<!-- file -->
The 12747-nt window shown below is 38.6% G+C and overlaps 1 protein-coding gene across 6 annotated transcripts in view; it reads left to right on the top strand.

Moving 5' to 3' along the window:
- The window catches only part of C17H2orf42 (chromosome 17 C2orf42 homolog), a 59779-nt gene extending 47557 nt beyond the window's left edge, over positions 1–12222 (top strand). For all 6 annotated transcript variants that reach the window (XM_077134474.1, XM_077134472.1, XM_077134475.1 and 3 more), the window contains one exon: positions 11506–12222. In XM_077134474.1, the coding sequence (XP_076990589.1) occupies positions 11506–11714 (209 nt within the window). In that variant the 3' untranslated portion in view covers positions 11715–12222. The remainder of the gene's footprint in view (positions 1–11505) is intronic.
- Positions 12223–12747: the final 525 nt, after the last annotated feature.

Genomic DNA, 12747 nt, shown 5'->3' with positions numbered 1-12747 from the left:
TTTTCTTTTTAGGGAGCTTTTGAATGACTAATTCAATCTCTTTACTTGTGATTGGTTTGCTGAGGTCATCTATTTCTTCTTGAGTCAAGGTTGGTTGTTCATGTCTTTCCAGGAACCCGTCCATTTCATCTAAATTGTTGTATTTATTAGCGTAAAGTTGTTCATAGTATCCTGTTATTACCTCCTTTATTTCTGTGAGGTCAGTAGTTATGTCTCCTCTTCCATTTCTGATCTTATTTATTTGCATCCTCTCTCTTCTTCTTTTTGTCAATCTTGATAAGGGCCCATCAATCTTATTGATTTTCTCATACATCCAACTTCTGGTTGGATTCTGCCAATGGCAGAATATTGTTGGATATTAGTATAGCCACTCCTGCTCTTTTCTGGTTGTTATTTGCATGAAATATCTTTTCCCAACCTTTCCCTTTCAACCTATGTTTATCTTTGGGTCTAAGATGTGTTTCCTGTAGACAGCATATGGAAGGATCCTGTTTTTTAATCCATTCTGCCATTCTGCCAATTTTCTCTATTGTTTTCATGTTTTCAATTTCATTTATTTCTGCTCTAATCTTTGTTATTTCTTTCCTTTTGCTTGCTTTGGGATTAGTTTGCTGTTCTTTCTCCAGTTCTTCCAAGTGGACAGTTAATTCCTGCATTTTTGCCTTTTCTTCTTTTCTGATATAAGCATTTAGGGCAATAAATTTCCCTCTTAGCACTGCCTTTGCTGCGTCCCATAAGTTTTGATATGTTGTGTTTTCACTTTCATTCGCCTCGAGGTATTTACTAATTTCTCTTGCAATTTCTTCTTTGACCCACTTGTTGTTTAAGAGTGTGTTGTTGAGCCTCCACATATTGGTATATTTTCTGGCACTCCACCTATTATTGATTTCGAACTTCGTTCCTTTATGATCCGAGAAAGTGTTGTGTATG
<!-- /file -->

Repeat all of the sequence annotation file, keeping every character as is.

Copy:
The 12747-nt window shown below is 38.6% G+C and overlaps 1 protein-coding gene across 6 annotated transcripts in view; it reads left to right on the top strand.

Moving 5' to 3' along the window:
- The window catches only part of C17H2orf42 (chromosome 17 C2orf42 homolog), a 59779-nt gene extending 47557 nt beyond the window's left edge, over positions 1–12222 (top strand). For all 6 annotated transcript variants that reach the window (XM_077134474.1, XM_077134472.1, XM_077134475.1 and 3 more), the window contains one exon: positions 11506–12222. In XM_077134474.1, the coding sequence (XP_076990589.1) occupies positions 11506–11714 (209 nt within the window). In that variant the 3' untranslated portion in view covers positions 11715–12222. The remainder of the gene's footprint in view (positions 1–11505) is intronic.
- Positions 12223–12747: the final 525 nt, after the last annotated feature.

Genomic DNA, 12747 nt, shown 5'->3' with positions numbered 1-12747 from the left:
TTTTCTTTTTAGGGAGCTTTTGAATGACTAATTCAATCTCTTTACTTGTGATTGGTTTGCTGAGGTCATCTATTTCTTCTTGAGTCAAGGTTGGTTGTTCATGTCTTTCCAGGAACCCGTCCATTTCATCTAAATTGTTGTATTTATTAGCGTAAAGTTGTTCATAGTATCCTGTTATTACCTCCTTTATTTCTGTGAGGTCAGTAGTTATGTCTCCTCTTCCATTTCTGATCTTATTTATTTGCATCCTCTCTCTTCTTCTTTTTGTCAATCTTGATAAGGGCCCATCAATCTTATTGATTTTCTCATACATCCAACTTCTGGTTGGATTCTGCCAATGGCAGAATATTGTTGGATATTAGTATAGCCACTCCTGCTCTTTTCTGGTTGTTATTTGCATGAAATATCTTTTCCCAACCTTTCCCTTTCAACCTATGTTTATCTTTGGGTCTAAGATGTGTTTCCTGTAGACAGCATATGGAAGGATCCTGTTTTTTAATCCATTCTGCCATTCTGCCAATTTTCTCTATTGTTTTCATGTTTTCAATTTCATTTATTTCTGCTCTAATCTTTGTTATTTCTTTCCTTTTGCTTGCTTTGGGATTAGTTTGCTGTTCTTTCTCCAGTTCTTCCAAGTGGACAGTTAATTCCTGCATTTTTGCCTTTTCTTCTTTTCTGATATAAGCATTTAGGGCAATAAATTTCCCTCTTAGCACTGCCTTTGCTGCGTCCCATAAGTTTTGATATGTTGTGTTTTCACTTTCATTCGCCTCGAGGTATTTACTAATTTCTCTTGCAATTTCTTCTTTGACCCACTTGTTGTTTAAGAGTGTGTTGTTGAGCCTCCACATATTGGTATATTTTCTGGCACTCCACCTATTATTGATTTCGAACTTCGTTCCTTTATGATCCGAGAAAGTGTTGTGTATG